Huawei may be running out of its in-house chips, but a new patent could change everything

In May 2019, Huawei was placed on the US Entity List, which it remains on today. The United States pointed to security as the reason it placed the company on the list that prevents it from accessing its US supply chain, including Google. Exactly a year later, the United States changed its export rules, preventing foundries using American technology to produce chips from sending cutting-edge chips to Huawei.

As a result, Huawei can’t even get its own Kirin chips designed by its HiSilicon unit. At one time, Huawei was TSMC’s second largest customer after Apple. For its latest two flagship series, the photography-optimized P50 lineup in 2021 and this year’s Mate 50 lineup, Huawei has been given permission to use Qualcomm’s high-end SoCs designed not to work with 5G. .

A new report from analytics firm Counterpoint Research says that, based on its calculations, Huawei has exhausted all its in-house chips. In its Smartphone Application Processor (AP) Market Share Report, Counterpoint states:According to our checks and sales data, Huawei has exhausted its stock of HiSilicon chips“.

In the third quarter of this year, HiSilicon’s share of the smartphone AP market was 0%. That’s a sequential decline from the 0.4% share it had in the previous quarter and the 3% share it had in the third quarter of last year. The main designers of AP chips for smartphones are MediaTek, Qualcomm and Apple.

In October, the Financial Times reported that Huawei was considering redesigning its smartphones to use less advanced chips produced by Chinese foundries. China’s largest foundry is SMIC and while it was able to produce chips using its 7nm process node, these chips were for cryptocurrency mining and were not complex enough to drive a smartphone. SMIC and other Chinese foundries will produce 14nm chips at best, a far cry from the cutting-edge 3nm chips that TSMC and Samsung Foundry will ship next year.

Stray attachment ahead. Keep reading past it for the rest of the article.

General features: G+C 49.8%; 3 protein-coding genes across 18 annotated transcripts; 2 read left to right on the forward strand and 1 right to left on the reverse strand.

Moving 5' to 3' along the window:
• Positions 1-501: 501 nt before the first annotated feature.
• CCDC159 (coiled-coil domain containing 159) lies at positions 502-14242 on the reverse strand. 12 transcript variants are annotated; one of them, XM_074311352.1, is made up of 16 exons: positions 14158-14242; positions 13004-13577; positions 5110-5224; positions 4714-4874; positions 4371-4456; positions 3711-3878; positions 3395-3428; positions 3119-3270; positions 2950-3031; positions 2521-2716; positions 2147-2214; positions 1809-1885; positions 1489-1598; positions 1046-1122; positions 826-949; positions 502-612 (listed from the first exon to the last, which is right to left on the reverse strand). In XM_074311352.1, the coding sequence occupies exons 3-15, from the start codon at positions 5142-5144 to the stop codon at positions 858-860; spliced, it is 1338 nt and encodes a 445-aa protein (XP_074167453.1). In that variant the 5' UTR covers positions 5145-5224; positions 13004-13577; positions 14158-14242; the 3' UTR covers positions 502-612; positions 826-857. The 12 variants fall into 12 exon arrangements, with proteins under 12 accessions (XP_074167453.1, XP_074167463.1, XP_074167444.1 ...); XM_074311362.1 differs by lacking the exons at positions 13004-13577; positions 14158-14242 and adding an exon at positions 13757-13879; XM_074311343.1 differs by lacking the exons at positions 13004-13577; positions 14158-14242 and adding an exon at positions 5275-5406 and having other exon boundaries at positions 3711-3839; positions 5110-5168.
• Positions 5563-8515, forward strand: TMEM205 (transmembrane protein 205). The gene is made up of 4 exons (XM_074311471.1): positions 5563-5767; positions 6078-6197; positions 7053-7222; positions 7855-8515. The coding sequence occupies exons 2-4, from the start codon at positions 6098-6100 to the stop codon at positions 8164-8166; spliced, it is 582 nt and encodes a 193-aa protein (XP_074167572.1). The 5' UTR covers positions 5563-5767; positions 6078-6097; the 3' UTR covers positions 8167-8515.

This means that while Huawei is able to offer 5G connectivity on its new smartphones if it uses chips made in China, its smartphones will not be as fast as the competition. This is because the higher the process node, the lower the number of transistors in these chips. And with fewer transistors, the chips will be less powerful and less energy efficient. The last time the iPhone was equipped with a 14nm chip was in 2015, when the Samsung version of the A9 chip was used in some iPhone 6s and iPhone 6s Plus models. .

Huawei has done an incredible job designing its own HarmonyOS operating system (which is in its third version) and replacing the Google Mobile Services ecosystem with its own Huawei Mobile Services. But since Huawei won’t be able to find a foundry capable of producing cutting-edge chips without using US technology, the export rule change is Huawei’s biggest problem at this point.

Huawei’s EUV patent could be a game-changer

The United States has also worked with the Netherlands to prevent the export to China of important extreme ultraviolet (EUV) lithography machines. Mostly made by a Dutch company called ASML, these school bus-sized machines cost $150 million each and are used to etch circuit patterns larger than fins than a human hair onto silicon wafers. These patterns must be extremely fine for billions of transistors to fit into a chip.

Last month, a senior Dutch official said that the Netherlands will have to defend its economic interests. In other words, they may soon have to allow ASML to export EUV machines to China instead of giving up the economic impact of allowing these machines to be shipped to China. This if allowed, we must see Chinese foundries like SMIC make an effort to develop cutting-edge AP chips for smartphones.

But, Huawei might not have to rely on ASML. Last month, the company was granted a patent allowing it to create its own EUV machine that can be used to manufacture chips using a 7nm process node and below. If Huawei can make an EUV machine without using US patents, it will have a good chance of bringing its Kirin chips back to market.

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